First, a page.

The main ingredient in carasau bread, is durum semolina which is the coarse, purified wheat middlings of durum wheat. This is mixed with certain amounts of water, salt and brewer’s yeast and mixed in a kneader. When the dough is ready, a part of it is taken to a workbench where it is re-kneaded by hand before being flattened manually. Using mainly their fingers, hands and forearms, they make flat cylinders of dough with a diameter of about 30 cm.

When about 40 of these discs of dough have been made, they are brought to another workbench already covered with a cloth of linen mixed with hemp and left to rest for a couple of hours, and covered with the same cloth which favours leavening of the discs.

After the leavening, the discs of dough are transferred to a conveyor belt and transported to a compressing machine, which by letting the dough pass through it several times, will form thin, wide and mostly round discs. When the discs are flat enough, they are brought back on the conveyor belt and laid on a workbench. Then, a round metal gauge is pressed onto the dough and the dough outside the gauge is removed and reused later. After having removed the gauge, a round disc remains. The round discs are laid on the workbench with the cloth again, while another set of discs are being prepared in the same way.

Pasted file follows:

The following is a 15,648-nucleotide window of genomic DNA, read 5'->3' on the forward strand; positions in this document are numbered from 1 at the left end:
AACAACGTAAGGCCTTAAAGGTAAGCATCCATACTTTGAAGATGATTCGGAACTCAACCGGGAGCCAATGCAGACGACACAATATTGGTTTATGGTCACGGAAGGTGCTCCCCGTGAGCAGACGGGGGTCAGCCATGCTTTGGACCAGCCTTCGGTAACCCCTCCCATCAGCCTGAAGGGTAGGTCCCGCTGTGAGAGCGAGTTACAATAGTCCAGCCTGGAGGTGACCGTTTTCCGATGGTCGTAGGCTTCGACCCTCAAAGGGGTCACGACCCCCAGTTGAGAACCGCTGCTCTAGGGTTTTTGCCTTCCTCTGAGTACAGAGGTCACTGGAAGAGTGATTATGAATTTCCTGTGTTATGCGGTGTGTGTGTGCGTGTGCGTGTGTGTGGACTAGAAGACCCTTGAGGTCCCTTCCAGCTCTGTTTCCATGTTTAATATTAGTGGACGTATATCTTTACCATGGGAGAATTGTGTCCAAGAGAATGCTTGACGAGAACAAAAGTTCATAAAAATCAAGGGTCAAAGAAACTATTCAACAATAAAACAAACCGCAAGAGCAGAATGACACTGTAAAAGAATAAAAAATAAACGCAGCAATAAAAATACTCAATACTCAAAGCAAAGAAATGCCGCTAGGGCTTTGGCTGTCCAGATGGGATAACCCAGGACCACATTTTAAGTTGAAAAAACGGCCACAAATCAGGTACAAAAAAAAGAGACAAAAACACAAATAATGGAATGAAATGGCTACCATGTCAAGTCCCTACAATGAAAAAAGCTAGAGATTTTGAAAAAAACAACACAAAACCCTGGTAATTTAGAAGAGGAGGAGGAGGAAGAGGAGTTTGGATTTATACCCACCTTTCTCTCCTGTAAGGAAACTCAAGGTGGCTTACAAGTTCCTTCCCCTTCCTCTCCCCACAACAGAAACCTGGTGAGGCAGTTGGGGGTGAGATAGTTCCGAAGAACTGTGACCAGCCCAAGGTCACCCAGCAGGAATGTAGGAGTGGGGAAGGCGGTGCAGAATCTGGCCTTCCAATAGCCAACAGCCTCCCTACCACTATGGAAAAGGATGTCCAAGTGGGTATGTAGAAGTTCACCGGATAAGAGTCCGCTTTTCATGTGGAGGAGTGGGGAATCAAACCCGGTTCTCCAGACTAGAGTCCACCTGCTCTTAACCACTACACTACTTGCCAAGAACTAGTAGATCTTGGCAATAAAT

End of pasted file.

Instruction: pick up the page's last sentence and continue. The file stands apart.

Having made a large number of discs and let them leaven for a certain time, they are put one by one on another conveyor belt which transports the discs towards an oven. When they exit the oven on the opposite side, they resemble baseballs, forming two round bodies united by a joint extending around the whole ball. This effect is mainly due to the remaining water in the dough being turned to water vapour which will expand because of the heat. When the “baseballs” are exiting, they are punctured with a knife and the two parts constituting the “baseball” are separated such that two very thin, hot and soft layers of bread are formed. Although it seemed easy, this operation has to be done quickly and accurately, else the two parts will be rejoined.